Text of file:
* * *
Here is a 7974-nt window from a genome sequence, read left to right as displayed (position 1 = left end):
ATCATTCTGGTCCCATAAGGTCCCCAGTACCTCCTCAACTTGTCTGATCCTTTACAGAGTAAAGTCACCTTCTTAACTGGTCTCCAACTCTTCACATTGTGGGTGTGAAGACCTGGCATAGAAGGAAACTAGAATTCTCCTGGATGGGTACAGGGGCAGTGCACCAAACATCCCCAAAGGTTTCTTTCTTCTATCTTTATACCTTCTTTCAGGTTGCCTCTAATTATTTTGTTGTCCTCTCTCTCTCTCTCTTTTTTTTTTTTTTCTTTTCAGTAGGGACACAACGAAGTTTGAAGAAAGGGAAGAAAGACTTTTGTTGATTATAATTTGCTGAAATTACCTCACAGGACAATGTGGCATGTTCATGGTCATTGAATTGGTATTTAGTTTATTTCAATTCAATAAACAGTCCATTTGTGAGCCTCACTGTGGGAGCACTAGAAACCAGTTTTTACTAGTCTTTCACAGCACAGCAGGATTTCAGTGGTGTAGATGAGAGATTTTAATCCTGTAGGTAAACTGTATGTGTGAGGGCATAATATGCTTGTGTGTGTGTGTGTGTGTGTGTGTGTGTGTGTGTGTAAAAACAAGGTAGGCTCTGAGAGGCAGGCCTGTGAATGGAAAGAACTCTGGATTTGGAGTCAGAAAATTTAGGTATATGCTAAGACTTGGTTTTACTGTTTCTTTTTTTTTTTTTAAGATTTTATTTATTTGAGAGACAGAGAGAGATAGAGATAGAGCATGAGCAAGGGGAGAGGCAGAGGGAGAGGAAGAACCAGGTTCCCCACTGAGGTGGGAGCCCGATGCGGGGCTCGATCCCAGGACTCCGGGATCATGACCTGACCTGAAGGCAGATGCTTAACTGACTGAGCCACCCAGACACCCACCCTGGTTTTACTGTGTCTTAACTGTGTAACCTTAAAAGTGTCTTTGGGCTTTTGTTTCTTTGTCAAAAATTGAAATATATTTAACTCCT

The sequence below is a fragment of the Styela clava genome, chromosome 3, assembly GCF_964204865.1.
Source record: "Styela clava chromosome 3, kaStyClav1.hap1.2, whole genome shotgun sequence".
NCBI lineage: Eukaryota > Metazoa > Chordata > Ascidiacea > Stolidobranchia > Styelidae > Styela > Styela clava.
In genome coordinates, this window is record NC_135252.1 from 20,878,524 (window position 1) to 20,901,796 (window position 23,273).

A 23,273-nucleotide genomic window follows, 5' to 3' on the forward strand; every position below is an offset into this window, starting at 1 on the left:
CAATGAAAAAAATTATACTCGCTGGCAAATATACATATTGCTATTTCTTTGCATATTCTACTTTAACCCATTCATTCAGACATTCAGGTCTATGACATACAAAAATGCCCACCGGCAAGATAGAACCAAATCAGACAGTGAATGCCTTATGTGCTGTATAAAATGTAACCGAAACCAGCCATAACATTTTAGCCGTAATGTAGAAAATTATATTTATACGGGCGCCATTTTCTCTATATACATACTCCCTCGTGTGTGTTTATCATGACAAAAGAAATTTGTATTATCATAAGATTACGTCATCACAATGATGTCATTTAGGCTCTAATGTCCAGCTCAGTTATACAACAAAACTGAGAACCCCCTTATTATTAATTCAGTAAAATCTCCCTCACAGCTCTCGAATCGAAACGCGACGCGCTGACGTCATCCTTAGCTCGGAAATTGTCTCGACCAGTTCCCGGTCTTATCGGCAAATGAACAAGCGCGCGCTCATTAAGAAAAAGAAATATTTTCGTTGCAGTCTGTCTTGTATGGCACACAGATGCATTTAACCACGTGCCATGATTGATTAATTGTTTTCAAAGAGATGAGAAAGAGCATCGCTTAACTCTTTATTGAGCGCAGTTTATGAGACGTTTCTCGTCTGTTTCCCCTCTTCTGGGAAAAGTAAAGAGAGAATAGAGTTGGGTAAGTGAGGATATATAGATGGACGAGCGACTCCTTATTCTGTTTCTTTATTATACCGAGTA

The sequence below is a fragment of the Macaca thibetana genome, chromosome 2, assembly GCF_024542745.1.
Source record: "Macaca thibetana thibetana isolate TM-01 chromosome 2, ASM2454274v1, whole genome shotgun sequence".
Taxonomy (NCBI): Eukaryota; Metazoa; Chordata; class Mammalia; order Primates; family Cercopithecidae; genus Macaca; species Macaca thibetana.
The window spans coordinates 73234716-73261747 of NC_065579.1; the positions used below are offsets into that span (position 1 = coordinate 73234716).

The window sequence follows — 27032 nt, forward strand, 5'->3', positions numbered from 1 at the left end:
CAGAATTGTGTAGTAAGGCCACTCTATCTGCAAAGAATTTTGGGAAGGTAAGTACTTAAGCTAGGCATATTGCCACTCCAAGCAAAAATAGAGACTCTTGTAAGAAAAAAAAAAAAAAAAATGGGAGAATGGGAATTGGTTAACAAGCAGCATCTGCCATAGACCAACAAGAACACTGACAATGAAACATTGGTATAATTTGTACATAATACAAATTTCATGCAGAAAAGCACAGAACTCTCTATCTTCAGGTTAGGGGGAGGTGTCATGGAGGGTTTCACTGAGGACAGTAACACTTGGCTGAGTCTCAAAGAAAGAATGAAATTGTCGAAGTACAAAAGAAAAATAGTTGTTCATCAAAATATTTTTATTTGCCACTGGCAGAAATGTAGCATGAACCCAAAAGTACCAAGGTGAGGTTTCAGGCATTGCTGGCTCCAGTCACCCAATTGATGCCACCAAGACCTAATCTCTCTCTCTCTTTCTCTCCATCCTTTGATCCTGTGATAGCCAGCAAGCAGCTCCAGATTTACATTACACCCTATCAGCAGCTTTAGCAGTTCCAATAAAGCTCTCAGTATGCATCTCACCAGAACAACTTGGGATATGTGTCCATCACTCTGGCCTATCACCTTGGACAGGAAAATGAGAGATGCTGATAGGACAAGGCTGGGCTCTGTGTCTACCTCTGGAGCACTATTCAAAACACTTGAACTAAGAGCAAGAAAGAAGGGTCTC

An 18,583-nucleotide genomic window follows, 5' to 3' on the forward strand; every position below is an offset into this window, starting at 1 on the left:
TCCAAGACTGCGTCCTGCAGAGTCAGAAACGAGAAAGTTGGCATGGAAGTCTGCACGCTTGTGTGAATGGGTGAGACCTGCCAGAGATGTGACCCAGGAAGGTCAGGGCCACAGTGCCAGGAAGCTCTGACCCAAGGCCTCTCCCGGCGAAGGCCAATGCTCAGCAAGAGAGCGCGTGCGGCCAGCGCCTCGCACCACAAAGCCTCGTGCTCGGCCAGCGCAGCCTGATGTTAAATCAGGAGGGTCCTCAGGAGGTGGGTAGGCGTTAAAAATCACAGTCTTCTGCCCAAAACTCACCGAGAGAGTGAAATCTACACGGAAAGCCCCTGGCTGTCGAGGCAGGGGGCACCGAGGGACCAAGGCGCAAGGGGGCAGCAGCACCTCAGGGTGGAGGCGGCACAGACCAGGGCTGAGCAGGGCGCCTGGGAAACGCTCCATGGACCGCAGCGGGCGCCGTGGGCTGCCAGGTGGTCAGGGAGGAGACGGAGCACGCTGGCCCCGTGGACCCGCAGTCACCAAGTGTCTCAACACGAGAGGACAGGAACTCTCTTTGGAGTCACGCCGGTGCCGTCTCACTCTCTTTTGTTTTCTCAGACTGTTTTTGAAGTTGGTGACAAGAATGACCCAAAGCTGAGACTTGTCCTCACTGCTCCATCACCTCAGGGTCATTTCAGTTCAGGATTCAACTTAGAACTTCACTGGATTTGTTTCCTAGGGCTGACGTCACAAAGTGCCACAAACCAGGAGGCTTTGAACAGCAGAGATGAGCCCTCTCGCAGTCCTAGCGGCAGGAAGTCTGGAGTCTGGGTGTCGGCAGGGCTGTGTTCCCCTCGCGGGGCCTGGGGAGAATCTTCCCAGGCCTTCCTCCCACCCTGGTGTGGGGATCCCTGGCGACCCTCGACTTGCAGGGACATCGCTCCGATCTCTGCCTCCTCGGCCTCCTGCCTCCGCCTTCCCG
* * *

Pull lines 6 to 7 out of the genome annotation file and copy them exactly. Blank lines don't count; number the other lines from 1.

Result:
In genome coordinates, this window is record NC_135252.1 from 20,878,524 (window position 1) to 20,901,796 (window position 23,273).

A 23,273-nucleotide genomic window follows, 5' to 3' on the forward strand; every position below is an offset into this window, starting at 1 on the left: